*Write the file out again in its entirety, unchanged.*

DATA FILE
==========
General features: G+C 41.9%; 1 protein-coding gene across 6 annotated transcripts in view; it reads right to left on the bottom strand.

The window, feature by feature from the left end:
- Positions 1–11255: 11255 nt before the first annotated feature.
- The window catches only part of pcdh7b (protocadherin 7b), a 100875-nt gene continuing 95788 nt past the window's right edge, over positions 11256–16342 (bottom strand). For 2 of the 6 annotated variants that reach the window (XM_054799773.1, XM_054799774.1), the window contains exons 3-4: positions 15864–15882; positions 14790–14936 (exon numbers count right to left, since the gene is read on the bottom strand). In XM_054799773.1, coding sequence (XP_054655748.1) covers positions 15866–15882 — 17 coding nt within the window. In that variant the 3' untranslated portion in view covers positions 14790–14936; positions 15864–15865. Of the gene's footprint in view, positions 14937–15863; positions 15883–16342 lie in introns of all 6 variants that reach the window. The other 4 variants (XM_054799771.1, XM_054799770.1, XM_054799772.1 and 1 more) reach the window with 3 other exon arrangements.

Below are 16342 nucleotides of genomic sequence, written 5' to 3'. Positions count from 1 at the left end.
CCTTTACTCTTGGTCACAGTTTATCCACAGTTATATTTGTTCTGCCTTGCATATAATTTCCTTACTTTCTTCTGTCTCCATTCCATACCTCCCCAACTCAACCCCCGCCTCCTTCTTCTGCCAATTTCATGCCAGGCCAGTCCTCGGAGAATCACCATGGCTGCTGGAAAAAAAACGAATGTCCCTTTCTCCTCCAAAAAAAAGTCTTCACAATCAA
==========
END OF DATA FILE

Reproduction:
General features: G+C 41.9%; 1 protein-coding gene across 6 annotated transcripts in view; it reads right to left on the bottom strand.

The window, feature by feature from the left end:
- Positions 1–11255: 11255 nt before the first annotated feature.
- The window catches only part of pcdh7b (protocadherin 7b), a 100875-nt gene continuing 95788 nt past the window's right edge, over positions 11256–16342 (bottom strand). For 2 of the 6 annotated variants that reach the window (XM_054799773.1, XM_054799774.1), the window contains exons 3-4: positions 15864–15882; positions 14790–14936 (exon numbers count right to left, since the gene is read on the bottom strand). In XM_054799773.1, coding sequence (XP_054655748.1) covers positions 15866–15882 — 17 coding nt within the window. In that variant the 3' untranslated portion in view covers positions 14790–14936; positions 15864–15865. Of the gene's footprint in view, positions 14937–15863; positions 15883–16342 lie in introns of all 6 variants that reach the window. The other 4 variants (XM_054799771.1, XM_054799770.1, XM_054799772.1 and 1 more) reach the window with 3 other exon arrangements.

Below are 16342 nucleotides of genomic sequence, written 5' to 3'. Positions count from 1 at the left end.
CCTTTACTCTTGGTCACAGTTTATCCACAGTTATATTTGTTCTGCCTTGCATATAATTTCCTTACTTTCTTCTGTCTCCATTCCATACCTCCCCAACTCAACCCCCGCCTCCTTCTTCTGCCAATTTCATGCCAGGCCAGTCCTCGGAGAATCACCATGGCTGCTGGAAAAAAAACGAATGTCCCTTTCTCCTCCAAAAAAAAGTCTTCACAATCAA